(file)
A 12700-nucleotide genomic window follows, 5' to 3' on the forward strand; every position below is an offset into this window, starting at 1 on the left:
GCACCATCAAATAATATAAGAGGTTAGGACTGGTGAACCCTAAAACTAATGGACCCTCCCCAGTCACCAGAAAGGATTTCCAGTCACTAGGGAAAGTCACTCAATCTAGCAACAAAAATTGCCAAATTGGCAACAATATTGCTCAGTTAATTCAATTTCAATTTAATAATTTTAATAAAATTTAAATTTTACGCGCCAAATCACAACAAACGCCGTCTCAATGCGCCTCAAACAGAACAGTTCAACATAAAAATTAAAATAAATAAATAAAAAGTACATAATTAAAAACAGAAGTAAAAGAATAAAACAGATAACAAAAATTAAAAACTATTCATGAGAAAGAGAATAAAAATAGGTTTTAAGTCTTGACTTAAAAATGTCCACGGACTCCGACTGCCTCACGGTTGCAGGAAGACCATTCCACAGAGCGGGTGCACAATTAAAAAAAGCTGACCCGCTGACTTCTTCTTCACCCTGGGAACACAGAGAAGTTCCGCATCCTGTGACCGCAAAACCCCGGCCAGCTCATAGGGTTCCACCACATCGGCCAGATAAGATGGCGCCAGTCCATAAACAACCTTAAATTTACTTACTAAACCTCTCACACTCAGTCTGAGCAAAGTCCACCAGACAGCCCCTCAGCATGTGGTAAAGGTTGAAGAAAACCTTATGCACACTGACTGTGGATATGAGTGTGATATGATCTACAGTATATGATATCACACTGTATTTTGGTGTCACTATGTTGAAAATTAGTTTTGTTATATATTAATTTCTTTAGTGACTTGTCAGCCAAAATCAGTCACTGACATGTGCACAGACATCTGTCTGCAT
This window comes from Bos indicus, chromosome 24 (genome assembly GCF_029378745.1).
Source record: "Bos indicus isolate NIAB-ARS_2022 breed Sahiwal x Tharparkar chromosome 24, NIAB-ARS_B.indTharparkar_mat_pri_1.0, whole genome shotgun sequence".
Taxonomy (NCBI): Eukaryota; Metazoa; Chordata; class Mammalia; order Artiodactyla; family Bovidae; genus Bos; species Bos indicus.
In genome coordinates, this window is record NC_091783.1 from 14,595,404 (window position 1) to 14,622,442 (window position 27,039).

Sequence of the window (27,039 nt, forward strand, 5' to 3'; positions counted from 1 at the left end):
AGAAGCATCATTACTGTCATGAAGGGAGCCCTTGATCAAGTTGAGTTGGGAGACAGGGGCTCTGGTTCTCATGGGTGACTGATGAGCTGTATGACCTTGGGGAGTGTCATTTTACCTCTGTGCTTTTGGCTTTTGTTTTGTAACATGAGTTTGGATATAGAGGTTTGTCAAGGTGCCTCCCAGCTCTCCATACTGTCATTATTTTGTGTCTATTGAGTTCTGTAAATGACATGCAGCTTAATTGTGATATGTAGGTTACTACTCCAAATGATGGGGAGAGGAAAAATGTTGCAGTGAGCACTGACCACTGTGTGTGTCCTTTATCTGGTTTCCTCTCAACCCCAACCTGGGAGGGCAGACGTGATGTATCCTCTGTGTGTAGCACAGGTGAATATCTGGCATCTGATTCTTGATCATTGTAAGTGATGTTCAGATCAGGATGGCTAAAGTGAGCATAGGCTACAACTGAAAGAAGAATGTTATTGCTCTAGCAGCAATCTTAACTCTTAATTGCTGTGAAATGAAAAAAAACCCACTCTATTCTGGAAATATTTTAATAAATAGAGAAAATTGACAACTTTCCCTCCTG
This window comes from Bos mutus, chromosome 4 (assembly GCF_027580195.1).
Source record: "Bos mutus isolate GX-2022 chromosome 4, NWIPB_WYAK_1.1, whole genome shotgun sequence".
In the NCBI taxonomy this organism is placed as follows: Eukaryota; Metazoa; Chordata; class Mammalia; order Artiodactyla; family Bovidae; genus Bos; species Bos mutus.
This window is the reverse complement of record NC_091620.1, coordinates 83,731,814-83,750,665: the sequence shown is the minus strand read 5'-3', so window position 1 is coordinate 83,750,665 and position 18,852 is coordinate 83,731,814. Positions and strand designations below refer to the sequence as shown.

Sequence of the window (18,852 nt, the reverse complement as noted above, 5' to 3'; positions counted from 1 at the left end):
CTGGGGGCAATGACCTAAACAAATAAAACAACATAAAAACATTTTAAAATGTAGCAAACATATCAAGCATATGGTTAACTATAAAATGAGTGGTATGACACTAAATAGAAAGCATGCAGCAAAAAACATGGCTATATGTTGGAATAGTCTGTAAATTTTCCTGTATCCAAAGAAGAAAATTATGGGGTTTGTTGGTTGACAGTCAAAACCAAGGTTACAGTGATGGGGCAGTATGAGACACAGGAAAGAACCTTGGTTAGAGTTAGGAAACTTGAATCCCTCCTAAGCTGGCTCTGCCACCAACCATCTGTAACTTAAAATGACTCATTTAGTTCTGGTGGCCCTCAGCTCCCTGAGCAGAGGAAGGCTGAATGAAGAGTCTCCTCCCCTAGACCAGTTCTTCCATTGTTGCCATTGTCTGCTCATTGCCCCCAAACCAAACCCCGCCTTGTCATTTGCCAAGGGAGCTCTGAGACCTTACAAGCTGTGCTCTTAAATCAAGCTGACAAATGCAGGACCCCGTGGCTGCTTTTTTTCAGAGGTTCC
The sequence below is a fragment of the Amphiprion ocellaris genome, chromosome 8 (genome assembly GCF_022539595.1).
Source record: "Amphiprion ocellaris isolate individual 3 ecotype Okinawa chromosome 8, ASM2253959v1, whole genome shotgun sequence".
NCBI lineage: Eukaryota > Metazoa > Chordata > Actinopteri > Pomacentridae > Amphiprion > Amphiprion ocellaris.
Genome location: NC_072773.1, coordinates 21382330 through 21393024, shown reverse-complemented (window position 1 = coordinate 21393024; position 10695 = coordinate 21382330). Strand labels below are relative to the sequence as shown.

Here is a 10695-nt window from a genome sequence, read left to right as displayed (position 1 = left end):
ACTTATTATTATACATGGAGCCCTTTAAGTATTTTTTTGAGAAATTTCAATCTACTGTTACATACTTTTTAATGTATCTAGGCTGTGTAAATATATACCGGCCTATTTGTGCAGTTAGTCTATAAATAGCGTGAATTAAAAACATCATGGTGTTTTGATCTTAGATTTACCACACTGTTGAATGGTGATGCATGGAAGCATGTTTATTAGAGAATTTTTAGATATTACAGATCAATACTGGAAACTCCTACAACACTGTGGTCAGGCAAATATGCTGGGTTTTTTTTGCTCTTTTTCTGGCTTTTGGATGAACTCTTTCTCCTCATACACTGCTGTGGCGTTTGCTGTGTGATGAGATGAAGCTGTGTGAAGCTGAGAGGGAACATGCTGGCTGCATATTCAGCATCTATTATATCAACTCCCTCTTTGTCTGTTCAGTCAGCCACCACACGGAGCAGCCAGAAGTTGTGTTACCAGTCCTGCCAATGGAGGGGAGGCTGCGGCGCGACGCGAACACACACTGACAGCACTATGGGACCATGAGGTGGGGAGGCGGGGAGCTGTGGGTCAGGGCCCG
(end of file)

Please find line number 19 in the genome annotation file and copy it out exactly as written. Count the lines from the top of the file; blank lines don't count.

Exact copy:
Here is a 10695-nt window from a genome sequence, read left to right as displayed (position 1 = left end):